Hi there, Maggie Shaw here, proud owner of Eregendal and author.
As a lifelong lover of reading, each month I choose one of my favorite books- and tell you all about it!
For March’s Book of the Month I have chosen Thinking in Pictures by Temple Grandin (1995, 2006).
This wonderful book was recommended to me by a Quaker who works with non-neurotypical people, soon after my late diagnosis of Autistic Spectrum Disorder in 2018. Reading it was like a revelation to me, with its positive take on autism and its encouragement to concentrate on autistic strengths, rather than deficiencies.
Thinking in Pictures is a collection of autobiographical essays by Temple Grandin, exploring her form of autism through different stages of her development and work.
As a child, Grandin’s teachers told her parents that she should be institutionalised. Yet, with appropriate education, Grandin was able to forge a career designing more humane cattle chutes, through her ability to visualise the structures, and her understanding of the cattle using them.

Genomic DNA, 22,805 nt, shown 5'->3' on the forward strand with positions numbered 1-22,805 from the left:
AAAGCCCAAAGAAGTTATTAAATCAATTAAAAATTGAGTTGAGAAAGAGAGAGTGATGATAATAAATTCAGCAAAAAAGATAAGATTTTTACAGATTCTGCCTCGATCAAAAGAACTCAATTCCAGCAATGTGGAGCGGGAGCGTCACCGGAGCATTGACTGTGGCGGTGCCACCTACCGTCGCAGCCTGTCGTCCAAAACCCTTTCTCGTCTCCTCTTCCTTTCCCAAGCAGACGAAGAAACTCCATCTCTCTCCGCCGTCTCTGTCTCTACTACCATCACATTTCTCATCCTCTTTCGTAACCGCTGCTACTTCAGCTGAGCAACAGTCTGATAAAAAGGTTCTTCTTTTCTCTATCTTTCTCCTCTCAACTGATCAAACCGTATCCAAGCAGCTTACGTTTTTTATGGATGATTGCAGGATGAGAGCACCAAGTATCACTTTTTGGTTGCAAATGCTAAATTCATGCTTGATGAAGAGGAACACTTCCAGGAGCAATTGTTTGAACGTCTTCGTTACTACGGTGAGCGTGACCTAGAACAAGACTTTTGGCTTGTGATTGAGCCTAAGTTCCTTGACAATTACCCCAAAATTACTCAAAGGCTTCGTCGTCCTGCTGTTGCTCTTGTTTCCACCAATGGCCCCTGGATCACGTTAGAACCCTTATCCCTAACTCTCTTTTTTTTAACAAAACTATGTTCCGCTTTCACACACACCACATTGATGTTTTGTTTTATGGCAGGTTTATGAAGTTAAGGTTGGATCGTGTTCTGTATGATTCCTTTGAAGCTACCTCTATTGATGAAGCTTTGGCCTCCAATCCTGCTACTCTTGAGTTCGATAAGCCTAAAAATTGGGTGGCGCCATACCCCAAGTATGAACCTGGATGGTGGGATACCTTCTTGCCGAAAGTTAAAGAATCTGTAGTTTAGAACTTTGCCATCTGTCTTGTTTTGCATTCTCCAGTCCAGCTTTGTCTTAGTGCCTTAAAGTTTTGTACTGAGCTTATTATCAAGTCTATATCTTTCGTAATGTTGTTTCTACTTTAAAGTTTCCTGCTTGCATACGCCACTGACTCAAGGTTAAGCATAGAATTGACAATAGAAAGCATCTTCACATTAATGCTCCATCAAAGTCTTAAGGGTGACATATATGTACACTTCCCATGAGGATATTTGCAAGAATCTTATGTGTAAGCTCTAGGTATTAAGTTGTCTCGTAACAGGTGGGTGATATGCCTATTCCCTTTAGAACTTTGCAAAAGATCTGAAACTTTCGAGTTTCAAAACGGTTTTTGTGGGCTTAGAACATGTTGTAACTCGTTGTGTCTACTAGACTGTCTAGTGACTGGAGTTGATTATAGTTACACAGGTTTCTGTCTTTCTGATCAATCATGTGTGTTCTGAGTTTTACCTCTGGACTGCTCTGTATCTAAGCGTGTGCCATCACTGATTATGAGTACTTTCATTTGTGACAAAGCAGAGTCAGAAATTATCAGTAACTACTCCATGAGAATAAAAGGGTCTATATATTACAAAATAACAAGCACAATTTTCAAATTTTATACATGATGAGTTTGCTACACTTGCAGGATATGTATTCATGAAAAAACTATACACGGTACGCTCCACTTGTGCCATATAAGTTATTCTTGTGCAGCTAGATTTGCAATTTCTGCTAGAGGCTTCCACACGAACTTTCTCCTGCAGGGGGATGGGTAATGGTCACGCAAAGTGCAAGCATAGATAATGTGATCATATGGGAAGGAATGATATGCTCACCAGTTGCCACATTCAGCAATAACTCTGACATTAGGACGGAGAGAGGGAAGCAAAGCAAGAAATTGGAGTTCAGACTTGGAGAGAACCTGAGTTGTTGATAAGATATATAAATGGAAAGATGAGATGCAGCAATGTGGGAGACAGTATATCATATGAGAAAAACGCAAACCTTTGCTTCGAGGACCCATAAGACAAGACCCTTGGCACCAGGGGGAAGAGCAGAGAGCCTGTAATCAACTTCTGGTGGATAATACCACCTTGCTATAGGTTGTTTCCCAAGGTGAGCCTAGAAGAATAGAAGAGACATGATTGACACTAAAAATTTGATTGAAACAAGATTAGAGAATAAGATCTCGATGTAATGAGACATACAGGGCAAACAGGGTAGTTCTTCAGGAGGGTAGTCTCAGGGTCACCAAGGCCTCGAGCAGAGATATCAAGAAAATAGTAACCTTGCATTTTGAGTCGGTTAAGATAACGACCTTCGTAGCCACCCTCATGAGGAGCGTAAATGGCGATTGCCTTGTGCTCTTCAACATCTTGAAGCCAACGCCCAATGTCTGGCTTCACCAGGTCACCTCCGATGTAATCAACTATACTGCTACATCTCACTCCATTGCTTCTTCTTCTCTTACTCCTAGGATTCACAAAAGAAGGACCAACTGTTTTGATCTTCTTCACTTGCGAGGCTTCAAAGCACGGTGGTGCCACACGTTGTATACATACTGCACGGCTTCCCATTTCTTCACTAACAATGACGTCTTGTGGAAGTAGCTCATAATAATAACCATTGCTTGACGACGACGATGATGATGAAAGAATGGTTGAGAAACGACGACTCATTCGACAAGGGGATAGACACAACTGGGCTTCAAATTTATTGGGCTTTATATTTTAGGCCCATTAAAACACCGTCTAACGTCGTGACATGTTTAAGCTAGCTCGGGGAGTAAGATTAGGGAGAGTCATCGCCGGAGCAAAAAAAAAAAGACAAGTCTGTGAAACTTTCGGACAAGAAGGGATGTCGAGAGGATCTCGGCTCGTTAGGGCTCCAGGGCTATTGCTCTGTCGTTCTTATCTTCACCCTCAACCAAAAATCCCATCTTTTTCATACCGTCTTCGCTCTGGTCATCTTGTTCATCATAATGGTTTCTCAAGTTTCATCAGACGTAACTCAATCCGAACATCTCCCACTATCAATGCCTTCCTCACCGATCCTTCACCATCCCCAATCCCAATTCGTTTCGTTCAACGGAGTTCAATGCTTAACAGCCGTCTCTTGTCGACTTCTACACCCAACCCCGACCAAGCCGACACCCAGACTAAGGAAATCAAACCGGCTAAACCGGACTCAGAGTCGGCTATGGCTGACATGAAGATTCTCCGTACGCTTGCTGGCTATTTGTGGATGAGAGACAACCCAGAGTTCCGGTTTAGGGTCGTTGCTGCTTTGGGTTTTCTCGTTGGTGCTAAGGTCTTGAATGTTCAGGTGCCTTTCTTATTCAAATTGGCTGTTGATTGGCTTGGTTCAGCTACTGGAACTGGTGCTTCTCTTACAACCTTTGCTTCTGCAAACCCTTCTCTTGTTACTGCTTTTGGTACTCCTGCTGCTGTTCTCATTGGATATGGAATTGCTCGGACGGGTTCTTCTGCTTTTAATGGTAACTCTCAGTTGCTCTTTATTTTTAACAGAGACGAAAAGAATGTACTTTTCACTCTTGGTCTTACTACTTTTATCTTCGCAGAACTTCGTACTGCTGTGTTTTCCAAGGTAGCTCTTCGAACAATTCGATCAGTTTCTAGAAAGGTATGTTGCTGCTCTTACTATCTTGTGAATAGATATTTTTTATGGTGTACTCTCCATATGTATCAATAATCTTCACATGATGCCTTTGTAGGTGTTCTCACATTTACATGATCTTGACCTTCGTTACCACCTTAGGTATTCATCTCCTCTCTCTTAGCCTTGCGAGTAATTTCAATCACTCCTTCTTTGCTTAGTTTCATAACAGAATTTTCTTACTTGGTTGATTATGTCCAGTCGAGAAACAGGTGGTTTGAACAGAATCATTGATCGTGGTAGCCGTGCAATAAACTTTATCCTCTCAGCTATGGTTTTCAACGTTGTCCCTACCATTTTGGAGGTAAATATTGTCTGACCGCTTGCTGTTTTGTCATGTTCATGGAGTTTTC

Over time, Grandin overcame all obstacles to become a university professor and bestselling author. Her books and work are helping to transform attitudes towards autism.
This book helped me understand how I think in pictures too. It encouraged me to look at my abilities and concentrate on them. Instead of bemoaning my weaknesses as the failures my parents thought them to be, this book helped me to accept that darker side of myself- those parts of my past unsocial behaviour caused by my ASD. After reading the book, I began to celebrate my uniqueness and find gratitude for my different perspective.
This is a great read for anyone trying to understand autistic behaviour, whether their own or others’.
For those seeking a deeper analysis or additional reading on this subject, the follow-up book, The Autistic Brain by Temple Grandin and Richard Panek (2014) is also excellent.
So there we have it, March’s Book of the Month! Be sure to check back in April as I’ll be revealing another must read.